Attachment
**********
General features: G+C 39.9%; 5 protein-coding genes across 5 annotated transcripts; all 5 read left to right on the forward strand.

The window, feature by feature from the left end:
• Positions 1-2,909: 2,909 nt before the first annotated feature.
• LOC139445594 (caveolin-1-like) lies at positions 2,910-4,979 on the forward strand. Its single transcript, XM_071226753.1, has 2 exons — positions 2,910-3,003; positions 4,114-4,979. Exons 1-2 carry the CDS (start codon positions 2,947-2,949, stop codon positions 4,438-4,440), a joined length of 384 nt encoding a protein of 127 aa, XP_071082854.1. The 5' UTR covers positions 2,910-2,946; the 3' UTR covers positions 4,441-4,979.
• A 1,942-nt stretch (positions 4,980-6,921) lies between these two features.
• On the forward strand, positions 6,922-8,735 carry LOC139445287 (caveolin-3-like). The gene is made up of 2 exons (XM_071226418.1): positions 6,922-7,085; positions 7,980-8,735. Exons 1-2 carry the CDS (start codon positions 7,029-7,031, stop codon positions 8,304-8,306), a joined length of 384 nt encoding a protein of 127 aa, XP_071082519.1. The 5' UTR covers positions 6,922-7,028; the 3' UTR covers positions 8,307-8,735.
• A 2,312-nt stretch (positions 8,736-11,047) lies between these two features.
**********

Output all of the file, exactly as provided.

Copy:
General features: G+C 39.9%; 5 protein-coding genes across 5 annotated transcripts; all 5 read left to right on the forward strand.

The window, feature by feature from the left end:
• Positions 1-2,909: 2,909 nt before the first annotated feature.
• LOC139445594 (caveolin-1-like) lies at positions 2,910-4,979 on the forward strand. Its single transcript, XM_071226753.1, has 2 exons — positions 2,910-3,003; positions 4,114-4,979. Exons 1-2 carry the CDS (start codon positions 2,947-2,949, stop codon positions 4,438-4,440), a joined length of 384 nt encoding a protein of 127 aa, XP_071082854.1. The 5' UTR covers positions 2,910-2,946; the 3' UTR covers positions 4,441-4,979.
• A 1,942-nt stretch (positions 4,980-6,921) lies between these two features.
• On the forward strand, positions 6,922-8,735 carry LOC139445287 (caveolin-3-like). The gene is made up of 2 exons (XM_071226418.1): positions 6,922-7,085; positions 7,980-8,735. Exons 1-2 carry the CDS (start codon positions 7,029-7,031, stop codon positions 8,304-8,306), a joined length of 384 nt encoding a protein of 127 aa, XP_071082519.1. The 5' UTR covers positions 6,922-7,028; the 3' UTR covers positions 8,307-8,735.
• A 2,312-nt stretch (positions 8,736-11,047) lies between these two features.